This article originally appeared in issue 39 of The Escapist.
Nintendo wasn’t born with a silver joystick in its mouth. It fought, clawed and clamored its way into a world that didn’t want it, and despite making mistakes over the years (there is yet to be a success within the industry who hasn’t), the Japanese pioneer deserves recognition for forging a path of its own design; a company built on the passion of people who knew they had something unique to give the customers they just couldn’t reach. A driving vision, steely determination and a refusal to be intimidated ultimately led to Nintendo being established as the world videogame power it is today – an inspiring lesson to us all. No matter how powerful your rivals may appear to be, the future is shaped solely by your own desire to achieve, and can only be subverted if your resolve allows it to be.
Even during the golden age of gaming, Nintendo was not a young name. Reaching back as far as the late 1800s, it began life producing Japanese playing cards made from bark known as hanafuda. For almost a century thereafter, Nintendo kept itself happily ticking along by dabbling in any number of niche markets, one of which was the blossoming American videogame trend. As with all its endeavors, this product line was approached with Nintendo’s trademark innovation, and as the Japanese public’s interest increased, so did the company’s investment. Despite making an early start on the gaming scene, Nintendo’s domination of the industry was a long way down the line, and would actually be kick started by the recklessness of its competition.
Not that the Western industry actively blocked any Japanese attempts to find a finger hold in the Trans-Pacific market, but gaming trends across the basin were so radically different that finding a title with universal appeal was an immensely difficult task. It’s not at all unlikely that attempts at transcending the ostensibly impenetrable cultural barrier, in either direction, would have been viewed as impossible if not for the few anomalies that had produced the same impact on both shores, such as Pac Man, Space Invaders and Gun Fight. But no matter how much the gameplay of these success stories was dissected, analyzed and put back together, recreating their quintessential, global appeal was becoming the Holy Grail of videogame development.
While most coin-op manufacturers of the late ’70s and early ’80s concentrated on the more attainable goal of localized success, Nintendo set itself the prodigious task of breaching that trade barrier once and for all. To this end, the Japanese management decided a radical approach to game development was required, and sought an alternative path to designing the Eastern title that would enthrall the Western arcade. A greenhorn artist and designer from Nintendo’s toy manufacturing division was drafted in and given the ambiguous assignment of realizing this much coveted, and previously unattainable, goal. Young Shigeru Miyamoto was a complete newcomer to videogames, but together with veteran engineer Gunpei Yokoi, the dynamic duo soon created a game that would open the door to the American dream. Unable to speak English, Miyamoto-san took up a translation dictionary to fathom the title “Stubborn Gorilla,” and mistakenly christened his magnificent machine as “Donkey Kong.”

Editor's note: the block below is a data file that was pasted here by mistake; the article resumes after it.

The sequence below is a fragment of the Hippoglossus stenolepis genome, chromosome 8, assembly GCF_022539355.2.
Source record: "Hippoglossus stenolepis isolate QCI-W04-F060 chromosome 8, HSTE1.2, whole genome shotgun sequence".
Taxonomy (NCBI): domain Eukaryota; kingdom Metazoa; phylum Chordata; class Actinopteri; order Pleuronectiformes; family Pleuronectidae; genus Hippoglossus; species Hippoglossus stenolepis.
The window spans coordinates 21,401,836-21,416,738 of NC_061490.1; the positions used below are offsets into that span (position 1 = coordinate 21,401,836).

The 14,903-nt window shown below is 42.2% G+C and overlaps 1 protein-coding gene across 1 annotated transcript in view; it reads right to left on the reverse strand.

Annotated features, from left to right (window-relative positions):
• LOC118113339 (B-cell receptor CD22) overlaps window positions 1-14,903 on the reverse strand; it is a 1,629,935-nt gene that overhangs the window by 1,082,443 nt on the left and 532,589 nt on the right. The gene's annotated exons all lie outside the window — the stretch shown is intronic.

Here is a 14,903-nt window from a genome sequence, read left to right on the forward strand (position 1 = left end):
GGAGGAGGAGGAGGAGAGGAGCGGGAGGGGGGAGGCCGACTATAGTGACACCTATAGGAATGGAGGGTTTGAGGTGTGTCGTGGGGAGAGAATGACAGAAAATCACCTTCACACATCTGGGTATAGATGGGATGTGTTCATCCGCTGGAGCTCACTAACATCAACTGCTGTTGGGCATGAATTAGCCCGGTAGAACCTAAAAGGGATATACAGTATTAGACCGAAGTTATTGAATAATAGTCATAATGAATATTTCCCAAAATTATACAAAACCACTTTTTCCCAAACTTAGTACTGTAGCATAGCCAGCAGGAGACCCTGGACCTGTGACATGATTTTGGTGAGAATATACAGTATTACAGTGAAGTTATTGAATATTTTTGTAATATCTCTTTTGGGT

The game quickly established Shigeru Miyamoto as the right dude for the gig when Donkey Kong single-handedly rescued the failing Nintendo of America, which had already defaulted on its warehouse payments and whose three employees were preparing to file for bankruptcy. In apology, president of Nintendo of America, Minoru Arakawa, renamed the hero of Donkey Kong (known simply as “Jumpman”) after Mario Segale, the landlord of the warehouse he had previously been unable to pay.
It was 1981. Times were looking good, and Nintendo had finally found its way to the Promised Land.
Ever since Atari first had the notion of licensing arcade games for conversion to home systems (with Space Invaders), the arcades had become vast, neon-coated advertisements and intense, expensive testing grounds for the real profit behind the industry, the home games market. It was clear that Donkey Kong was just such a license waiting to explode in a ball of green flame. Nintendo was unprepared for the rigors of the home console wars, and, although every major player on the scene wanted the rights to the monkey, it was eventually bagged by Coleco, who had previously known some success with a home system (a dedicated Pong clone known as the Telstar), though ultimately won the contract via its intention to take Nintendo’s obstinate anthropoid to multiple formats, initially accompanying their new console, the ColecoVision, as its flagship title. Third-party ports were to follow for other home machines, as well as the handheld games market in which the Connecticut Leather Company was already immersed. Taking Nintendo from strength to strength, Donkey Kong licensing went into full throttle.
It was 1982, and Coleco was celebrating its 50th anniversary. The launch of the ColecoVision was to be a precision operation. The home videogame market was already well established (and practically owned) by the two major players who already had a substantial back catalogue of games before Coleco’s contender was even released: the Atari VCS and the Mattel Intellivision. The new deal with Nintendo to deliver the hottest game of the year into people’s houses was more than just a potential goldmine, it was the title that could make or break the ColecoVision. In order to capitalize on their investment, Coleco wanted to approach the deal with Nintendo as cautiously as the tight time scale would allow, but were unprepared for dealing with the no nonsense Japanese.